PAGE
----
Something strange happened to Wall Street’s so-called fear index on Wednesday.
The CBOE Volatility Index (VIX), widely considered the best gauge of fear in the market, broke below 10 for less than a minute Wednesday at 2 p.m. ET, right after the Federal Reserve decided to keep interest rates unchanged.
While some experts questioned the significance of the move given its brevity, it did mark the first time since Feb. 16, 2007 that the index fell below 10. Experts who spoke to CNBC said the move could have come as a result of algorithmic glitch or some other anomaly, but it’s very difficult to pinpoint the exact cause.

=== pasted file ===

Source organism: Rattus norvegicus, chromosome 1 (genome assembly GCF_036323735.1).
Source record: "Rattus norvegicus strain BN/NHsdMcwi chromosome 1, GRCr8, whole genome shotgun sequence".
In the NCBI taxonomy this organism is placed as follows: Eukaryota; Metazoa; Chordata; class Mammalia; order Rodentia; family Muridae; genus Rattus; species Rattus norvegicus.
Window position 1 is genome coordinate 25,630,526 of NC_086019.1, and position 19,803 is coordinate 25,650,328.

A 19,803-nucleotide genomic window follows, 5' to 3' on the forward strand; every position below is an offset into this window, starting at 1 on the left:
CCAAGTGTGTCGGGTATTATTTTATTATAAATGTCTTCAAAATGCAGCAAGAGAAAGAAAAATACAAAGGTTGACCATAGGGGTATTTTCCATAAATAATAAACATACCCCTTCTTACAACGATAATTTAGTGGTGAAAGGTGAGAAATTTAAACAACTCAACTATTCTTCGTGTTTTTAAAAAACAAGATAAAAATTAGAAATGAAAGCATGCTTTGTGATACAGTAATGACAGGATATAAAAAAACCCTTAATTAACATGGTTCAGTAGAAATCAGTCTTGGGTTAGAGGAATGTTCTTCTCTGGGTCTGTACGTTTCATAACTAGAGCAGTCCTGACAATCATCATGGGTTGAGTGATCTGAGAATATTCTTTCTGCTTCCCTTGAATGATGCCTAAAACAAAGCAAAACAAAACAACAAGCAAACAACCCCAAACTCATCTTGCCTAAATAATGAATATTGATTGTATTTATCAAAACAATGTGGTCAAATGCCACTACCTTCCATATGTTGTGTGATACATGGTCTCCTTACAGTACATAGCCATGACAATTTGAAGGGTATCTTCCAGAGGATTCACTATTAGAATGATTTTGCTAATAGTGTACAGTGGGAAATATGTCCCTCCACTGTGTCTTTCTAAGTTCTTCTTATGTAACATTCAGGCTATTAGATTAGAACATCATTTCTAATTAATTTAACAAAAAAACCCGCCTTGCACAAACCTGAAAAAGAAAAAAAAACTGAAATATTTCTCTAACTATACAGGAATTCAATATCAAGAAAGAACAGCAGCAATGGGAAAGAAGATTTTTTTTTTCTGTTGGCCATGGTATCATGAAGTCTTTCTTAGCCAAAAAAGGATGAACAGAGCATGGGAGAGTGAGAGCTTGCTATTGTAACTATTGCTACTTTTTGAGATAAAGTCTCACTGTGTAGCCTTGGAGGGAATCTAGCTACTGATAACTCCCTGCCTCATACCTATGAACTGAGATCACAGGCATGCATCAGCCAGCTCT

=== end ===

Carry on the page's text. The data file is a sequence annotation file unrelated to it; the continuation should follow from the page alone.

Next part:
The Chicago Board Options Exchange, which calculates the Vix, did not immediately respond to CNBC’s request for comment.
The Vix’s sudden move “would imply that at the moment the news broke, bids in the strip or option chain were temporarily pulled due to a large order imbalance,” said Dan Deming, managing director at KKM Financial.
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